There may be a limited place for clinical trial among the options weighed by MPN patients. But unaware of the intent, structure, and real risk of these trials. we pin our hopes on unrealistic expectations of outcomes.

In a New York Times article questioning whether or not clinical trials work, Donald A. Berry, a professor of biostatistics at M. D. Anderson, contends “The failures of the last 20 or so Phase 3 trials testing drugs for Alzheimer’s disease could have been predicted based on the lackluster results from Phase 2. Still, the payoff for a successful Phase 3 trial can be so enormous that drug makers will often roll the dice — not on the prospect that the therapy will suddenly work, but on the chance that a trial will suggest that it does. (Emphasis added.)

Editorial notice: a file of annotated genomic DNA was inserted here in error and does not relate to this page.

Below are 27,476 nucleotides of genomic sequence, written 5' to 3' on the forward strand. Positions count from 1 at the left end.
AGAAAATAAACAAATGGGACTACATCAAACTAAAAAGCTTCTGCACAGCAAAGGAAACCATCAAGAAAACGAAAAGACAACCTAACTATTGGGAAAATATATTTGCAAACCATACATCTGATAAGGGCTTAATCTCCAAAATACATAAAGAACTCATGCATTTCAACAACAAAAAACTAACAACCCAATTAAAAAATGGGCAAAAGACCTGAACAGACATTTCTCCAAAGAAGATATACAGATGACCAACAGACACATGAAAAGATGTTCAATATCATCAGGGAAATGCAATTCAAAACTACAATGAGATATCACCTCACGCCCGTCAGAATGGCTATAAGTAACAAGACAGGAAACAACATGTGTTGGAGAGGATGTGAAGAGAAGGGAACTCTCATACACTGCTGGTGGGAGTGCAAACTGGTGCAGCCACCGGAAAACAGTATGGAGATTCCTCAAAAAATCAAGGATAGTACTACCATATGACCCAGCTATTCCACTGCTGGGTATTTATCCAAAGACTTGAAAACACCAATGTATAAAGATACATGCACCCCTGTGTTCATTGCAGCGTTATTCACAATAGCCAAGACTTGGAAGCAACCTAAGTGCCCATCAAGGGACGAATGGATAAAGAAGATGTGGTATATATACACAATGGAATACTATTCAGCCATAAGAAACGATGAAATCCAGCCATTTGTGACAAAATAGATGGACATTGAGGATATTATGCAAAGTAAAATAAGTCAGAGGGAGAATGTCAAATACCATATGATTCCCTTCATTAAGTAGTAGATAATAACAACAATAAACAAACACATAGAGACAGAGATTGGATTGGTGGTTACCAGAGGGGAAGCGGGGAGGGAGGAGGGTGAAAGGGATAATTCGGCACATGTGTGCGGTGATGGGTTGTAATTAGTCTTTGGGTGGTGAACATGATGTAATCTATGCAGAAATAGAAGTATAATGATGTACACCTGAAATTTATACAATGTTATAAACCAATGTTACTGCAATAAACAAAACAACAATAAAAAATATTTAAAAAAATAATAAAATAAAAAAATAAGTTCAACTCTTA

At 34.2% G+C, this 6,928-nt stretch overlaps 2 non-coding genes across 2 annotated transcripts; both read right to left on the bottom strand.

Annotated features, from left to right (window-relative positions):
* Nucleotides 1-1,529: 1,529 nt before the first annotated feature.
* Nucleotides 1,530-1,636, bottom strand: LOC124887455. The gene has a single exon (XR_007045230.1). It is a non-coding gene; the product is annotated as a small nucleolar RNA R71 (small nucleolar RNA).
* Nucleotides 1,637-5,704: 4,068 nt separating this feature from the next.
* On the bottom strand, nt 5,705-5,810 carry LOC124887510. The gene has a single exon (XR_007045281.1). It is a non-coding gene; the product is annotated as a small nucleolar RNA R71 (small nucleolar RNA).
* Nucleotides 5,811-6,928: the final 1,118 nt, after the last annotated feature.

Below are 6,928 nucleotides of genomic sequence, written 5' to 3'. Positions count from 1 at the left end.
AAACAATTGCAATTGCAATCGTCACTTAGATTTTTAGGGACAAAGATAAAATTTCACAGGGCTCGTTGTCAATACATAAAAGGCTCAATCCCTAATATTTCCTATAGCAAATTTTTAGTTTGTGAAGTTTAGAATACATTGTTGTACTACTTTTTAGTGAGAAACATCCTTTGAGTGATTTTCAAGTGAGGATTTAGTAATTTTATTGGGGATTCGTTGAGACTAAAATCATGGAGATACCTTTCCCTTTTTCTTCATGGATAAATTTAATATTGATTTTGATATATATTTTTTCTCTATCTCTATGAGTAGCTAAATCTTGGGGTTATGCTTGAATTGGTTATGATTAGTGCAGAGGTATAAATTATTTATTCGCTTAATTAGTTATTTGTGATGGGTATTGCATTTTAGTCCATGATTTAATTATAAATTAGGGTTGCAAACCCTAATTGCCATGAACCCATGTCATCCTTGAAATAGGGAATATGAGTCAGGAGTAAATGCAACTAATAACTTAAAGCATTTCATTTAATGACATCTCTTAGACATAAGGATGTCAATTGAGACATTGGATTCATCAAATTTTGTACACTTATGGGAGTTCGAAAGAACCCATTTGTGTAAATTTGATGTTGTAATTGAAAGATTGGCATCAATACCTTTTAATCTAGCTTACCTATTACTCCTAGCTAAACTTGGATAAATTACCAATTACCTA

Consider this: Currently there are over 200,000 clinical trials listed in Under 8% make it through to file for FDA approval of a new drug application. 92% will fail in the end.

And all the time we are engaged in the Clinical Trial Lottery, our symptoms progress and our condition worsens.

The Clinical Trial Lottery has very high odds against success. Hundreds, perhaps thousands of compounds are developed and purified before animal testing begins. And then there are three phases an Investigational New Drug must successfully navigate before applying for approval to the FDA.  Phase I: Safety. Phase II: Safety, dosing and efficacy. Phase III: Safety, efficacy, side effects.

 The takeaway:  Unless you’re Mother Teresa or simply suicidal, NEVER participate in a Phase I/II dosage-toxicity trial under any circumstances. Stay at home and play with matches and gasoline, Run with scissors. Drink muddy water.  Our health is already compromised. Is there any good reason to play chicken with the gods?